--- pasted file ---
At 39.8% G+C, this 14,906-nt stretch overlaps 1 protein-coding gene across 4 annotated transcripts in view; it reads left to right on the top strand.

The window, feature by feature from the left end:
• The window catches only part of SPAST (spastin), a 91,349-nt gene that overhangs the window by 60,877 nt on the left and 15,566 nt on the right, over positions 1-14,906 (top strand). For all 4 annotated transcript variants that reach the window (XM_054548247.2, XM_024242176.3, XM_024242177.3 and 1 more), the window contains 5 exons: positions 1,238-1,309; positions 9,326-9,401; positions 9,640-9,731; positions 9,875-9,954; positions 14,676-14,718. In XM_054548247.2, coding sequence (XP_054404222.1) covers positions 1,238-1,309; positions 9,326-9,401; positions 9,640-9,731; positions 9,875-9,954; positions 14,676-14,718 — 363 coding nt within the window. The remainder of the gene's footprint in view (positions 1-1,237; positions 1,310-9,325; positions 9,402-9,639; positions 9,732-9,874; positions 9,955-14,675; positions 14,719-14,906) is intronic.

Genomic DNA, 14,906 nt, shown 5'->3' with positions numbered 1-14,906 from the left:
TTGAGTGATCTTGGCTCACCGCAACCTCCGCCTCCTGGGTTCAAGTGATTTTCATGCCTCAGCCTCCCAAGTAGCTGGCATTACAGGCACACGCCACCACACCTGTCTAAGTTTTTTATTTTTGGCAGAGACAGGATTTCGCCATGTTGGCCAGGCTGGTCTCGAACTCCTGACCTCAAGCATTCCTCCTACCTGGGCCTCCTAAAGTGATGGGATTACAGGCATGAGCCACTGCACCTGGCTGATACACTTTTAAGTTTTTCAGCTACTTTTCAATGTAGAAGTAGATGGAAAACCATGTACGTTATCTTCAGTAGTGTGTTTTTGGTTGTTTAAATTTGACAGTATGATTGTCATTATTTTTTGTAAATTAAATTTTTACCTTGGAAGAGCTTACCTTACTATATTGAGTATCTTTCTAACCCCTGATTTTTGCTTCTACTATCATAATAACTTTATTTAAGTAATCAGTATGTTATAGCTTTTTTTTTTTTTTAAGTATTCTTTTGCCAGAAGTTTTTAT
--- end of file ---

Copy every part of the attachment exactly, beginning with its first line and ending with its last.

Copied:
At 39.8% G+C, this 14,906-nt stretch overlaps 1 protein-coding gene across 4 annotated transcripts in view; it reads left to right on the top strand.

The window, feature by feature from the left end:
• The window catches only part of SPAST (spastin), a 91,349-nt gene that overhangs the window by 60,877 nt on the left and 15,566 nt on the right, over positions 1-14,906 (top strand). For all 4 annotated transcript variants that reach the window (XM_054548247.2, XM_024242176.3, XM_024242177.3 and 1 more), the window contains 5 exons: positions 1,238-1,309; positions 9,326-9,401; positions 9,640-9,731; positions 9,875-9,954; positions 14,676-14,718. In XM_054548247.2, coding sequence (XP_054404222.1) covers positions 1,238-1,309; positions 9,326-9,401; positions 9,640-9,731; positions 9,875-9,954; positions 14,676-14,718 — 363 coding nt within the window. The remainder of the gene's footprint in view (positions 1-1,237; positions 1,310-9,325; positions 9,402-9,639; positions 9,732-9,874; positions 9,955-14,675; positions 14,719-14,906) is intronic.

Genomic DNA, 14,906 nt, shown 5'->3' with positions numbered 1-14,906 from the left:
TTGAGTGATCTTGGCTCACCGCAACCTCCGCCTCCTGGGTTCAAGTGATTTTCATGCCTCAGCCTCCCAAGTAGCTGGCATTACAGGCACACGCCACCACACCTGTCTAAGTTTTTTATTTTTGGCAGAGACAGGATTTCGCCATGTTGGCCAGGCTGGTCTCGAACTCCTGACCTCAAGCATTCCTCCTACCTGGGCCTCCTAAAGTGATGGGATTACAGGCATGAGCCACTGCACCTGGCTGATACACTTTTAAGTTTTTCAGCTACTTTTCAATGTAGAAGTAGATGGAAAACCATGTACGTTATCTTCAGTAGTGTGTTTTTGGTTGTTTAAATTTGACAGTATGATTGTCATTATTTTTTGTAAATTAAATTTTTACCTTGGAAGAGCTTACCTTACTATATTGAGTATCTTTCTAACCCCTGATTTTTGCTTCTACTATCATAATAACTTTATTTAAGTAATCAGTATGTTATAGCTTTTTTTTTTTTTTAAGTATTCTTTTGCCAGAAGTTTTTAT